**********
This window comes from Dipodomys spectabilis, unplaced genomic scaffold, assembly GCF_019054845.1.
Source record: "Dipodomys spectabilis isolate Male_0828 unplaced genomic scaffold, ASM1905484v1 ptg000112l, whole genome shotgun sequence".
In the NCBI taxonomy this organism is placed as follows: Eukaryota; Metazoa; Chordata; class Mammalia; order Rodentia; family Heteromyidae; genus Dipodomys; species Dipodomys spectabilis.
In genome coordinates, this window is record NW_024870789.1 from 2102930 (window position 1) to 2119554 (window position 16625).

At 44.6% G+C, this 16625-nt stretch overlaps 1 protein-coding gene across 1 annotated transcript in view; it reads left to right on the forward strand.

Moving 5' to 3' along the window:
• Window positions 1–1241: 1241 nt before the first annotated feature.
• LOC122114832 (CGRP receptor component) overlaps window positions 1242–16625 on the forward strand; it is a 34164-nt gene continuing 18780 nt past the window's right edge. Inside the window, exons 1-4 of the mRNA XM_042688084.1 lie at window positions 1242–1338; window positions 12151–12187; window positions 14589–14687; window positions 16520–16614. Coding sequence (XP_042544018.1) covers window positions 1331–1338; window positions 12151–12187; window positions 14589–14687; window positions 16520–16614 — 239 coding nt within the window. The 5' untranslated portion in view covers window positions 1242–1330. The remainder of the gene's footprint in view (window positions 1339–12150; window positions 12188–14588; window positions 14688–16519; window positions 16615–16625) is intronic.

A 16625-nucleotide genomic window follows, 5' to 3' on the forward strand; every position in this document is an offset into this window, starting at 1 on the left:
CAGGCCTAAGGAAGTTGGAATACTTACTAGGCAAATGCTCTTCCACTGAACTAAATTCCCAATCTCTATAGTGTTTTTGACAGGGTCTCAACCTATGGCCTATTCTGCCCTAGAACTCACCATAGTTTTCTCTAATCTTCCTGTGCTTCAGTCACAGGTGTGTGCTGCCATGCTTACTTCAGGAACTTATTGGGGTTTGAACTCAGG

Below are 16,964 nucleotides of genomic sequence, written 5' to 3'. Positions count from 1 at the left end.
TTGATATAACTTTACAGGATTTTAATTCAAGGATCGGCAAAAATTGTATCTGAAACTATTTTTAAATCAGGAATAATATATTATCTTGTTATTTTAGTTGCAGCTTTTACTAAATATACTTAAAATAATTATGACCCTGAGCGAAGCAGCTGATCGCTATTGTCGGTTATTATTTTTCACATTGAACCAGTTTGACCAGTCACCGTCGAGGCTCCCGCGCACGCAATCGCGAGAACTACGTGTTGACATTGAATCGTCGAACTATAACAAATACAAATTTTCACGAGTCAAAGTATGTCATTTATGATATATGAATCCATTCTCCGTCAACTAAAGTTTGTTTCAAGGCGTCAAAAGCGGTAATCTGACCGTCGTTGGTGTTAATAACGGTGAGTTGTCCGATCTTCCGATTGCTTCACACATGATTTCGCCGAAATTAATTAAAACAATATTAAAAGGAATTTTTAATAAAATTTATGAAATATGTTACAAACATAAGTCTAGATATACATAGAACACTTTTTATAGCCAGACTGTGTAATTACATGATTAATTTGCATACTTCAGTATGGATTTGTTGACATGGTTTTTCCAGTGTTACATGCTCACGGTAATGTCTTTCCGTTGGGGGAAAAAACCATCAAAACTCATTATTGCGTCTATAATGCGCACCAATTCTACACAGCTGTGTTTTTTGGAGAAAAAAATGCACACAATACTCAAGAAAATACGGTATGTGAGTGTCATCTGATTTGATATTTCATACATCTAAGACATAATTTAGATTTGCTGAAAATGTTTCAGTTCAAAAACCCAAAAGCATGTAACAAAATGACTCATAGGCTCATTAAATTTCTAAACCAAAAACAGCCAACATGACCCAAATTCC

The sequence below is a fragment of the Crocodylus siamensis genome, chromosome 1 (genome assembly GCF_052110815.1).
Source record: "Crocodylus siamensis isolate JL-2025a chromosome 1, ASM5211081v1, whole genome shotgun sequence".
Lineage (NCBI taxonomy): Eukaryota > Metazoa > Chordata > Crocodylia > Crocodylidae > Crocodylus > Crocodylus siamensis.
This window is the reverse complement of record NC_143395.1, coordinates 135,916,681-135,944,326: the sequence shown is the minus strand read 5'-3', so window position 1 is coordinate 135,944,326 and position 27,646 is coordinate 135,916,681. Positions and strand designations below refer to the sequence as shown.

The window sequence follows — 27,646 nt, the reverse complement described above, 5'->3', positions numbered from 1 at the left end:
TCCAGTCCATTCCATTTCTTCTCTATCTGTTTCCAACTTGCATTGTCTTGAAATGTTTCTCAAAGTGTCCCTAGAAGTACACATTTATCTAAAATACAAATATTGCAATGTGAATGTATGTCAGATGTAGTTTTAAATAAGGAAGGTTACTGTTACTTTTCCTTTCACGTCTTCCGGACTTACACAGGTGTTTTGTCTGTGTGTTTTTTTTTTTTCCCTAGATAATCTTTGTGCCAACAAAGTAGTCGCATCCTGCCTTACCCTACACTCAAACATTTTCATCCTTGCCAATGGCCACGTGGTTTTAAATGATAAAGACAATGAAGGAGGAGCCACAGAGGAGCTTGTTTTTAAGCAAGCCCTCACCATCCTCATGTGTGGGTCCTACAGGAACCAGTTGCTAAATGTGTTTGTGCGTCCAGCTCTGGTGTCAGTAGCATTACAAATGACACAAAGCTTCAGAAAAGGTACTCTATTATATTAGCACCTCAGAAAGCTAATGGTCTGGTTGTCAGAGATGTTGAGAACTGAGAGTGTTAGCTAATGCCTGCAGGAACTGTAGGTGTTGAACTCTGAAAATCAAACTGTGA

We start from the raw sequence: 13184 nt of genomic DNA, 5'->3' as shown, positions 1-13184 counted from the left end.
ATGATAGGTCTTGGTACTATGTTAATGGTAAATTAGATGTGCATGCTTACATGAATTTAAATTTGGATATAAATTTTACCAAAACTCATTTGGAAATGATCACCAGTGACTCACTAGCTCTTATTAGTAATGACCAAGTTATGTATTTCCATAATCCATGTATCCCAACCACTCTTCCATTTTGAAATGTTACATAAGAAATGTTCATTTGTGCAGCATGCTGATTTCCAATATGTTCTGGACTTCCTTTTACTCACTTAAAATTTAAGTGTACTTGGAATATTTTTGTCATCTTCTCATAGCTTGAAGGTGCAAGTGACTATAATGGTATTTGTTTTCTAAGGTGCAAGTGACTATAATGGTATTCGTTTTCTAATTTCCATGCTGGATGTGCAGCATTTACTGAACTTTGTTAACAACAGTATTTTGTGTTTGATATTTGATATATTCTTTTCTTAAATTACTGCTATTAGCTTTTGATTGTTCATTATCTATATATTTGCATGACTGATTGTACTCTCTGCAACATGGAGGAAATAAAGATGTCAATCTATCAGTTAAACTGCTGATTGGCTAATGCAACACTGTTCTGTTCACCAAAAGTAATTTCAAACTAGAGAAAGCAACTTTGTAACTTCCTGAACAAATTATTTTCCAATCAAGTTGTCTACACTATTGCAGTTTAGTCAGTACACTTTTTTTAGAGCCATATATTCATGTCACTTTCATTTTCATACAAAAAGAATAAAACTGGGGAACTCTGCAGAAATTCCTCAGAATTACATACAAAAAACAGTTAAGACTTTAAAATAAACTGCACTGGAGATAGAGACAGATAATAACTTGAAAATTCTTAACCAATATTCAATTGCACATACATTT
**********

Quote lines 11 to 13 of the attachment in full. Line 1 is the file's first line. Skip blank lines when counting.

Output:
Below are 16,964 nucleotides of genomic sequence, written 5' to 3'. Positions count from 1 at the left end.
TTGATATAACTTTACAGGATTTTAATTCAAGGATCGGCAAAAATTGTATCTGAAACTATTTTTAAATCAGGAATAATATATTATCTTGTTATTTTAGTTGCAGCTTTTACTAAATATACTTAAAATAATTATGACCCTGAGCGAAGCAGCTGATCGCTATTGTCGGTTATTATTTTTCACATTGAACCAGTTTGACCAGTCACCGTCGAGGCTCCCGCGCACGCAATCGCGAGAACTACGTGTTGACATTGAATCGTCGAACTATAACAAATACAAATTTTCACGAGTCAAAGTATGTCATTTATGATATATGAATCCATTCTCCGTCAACTAAAGTTTGTTTCAAGGCGTCAAAAGCGGTAATCTGACCGTCGTTGGTGTTAATAACGGTGAGTTGTCCGATCTTCCGATTGCTTCACACATGATTTCGCCGAAATTAATTAAAACAATATTAAAAGGAATTTTTAATAAAATTTATGAAATATGTTACAAACATAAGTCTAGATATACATAGAACACTTTTTATAGCCAGACTGTGTAATTACATGATTAATTTGCATACTTCAGTATGGATTTGTTGACATGGTTTTTCCAGTGTTACATGCTCACGGTAATGTCTTTCCGTTGGGGGAAAAAACCATCAAAACTCATTATTGCGTCTATAATGCGCACCAATTCTACACAGCTGTGTTTTTTGGAGAAAAAAATGCACACAATACTCAAGAAAATACGGTATGTGAGTGTCATCTGATTTGATATTTCATACATCTAAGACATAATTTAGATTTGCTGAAAATGTTTCAGTTCAAAAACCCAAAAGCATGTAACAAAATGACTCATAGGCTCATTAAATTTCTAAACCAAAAACAGCCAACATGACCCAAATTCC

The sequence below is a fragment of the Crocodylus siamensis genome, chromosome 1 (genome assembly GCF_052110815.1).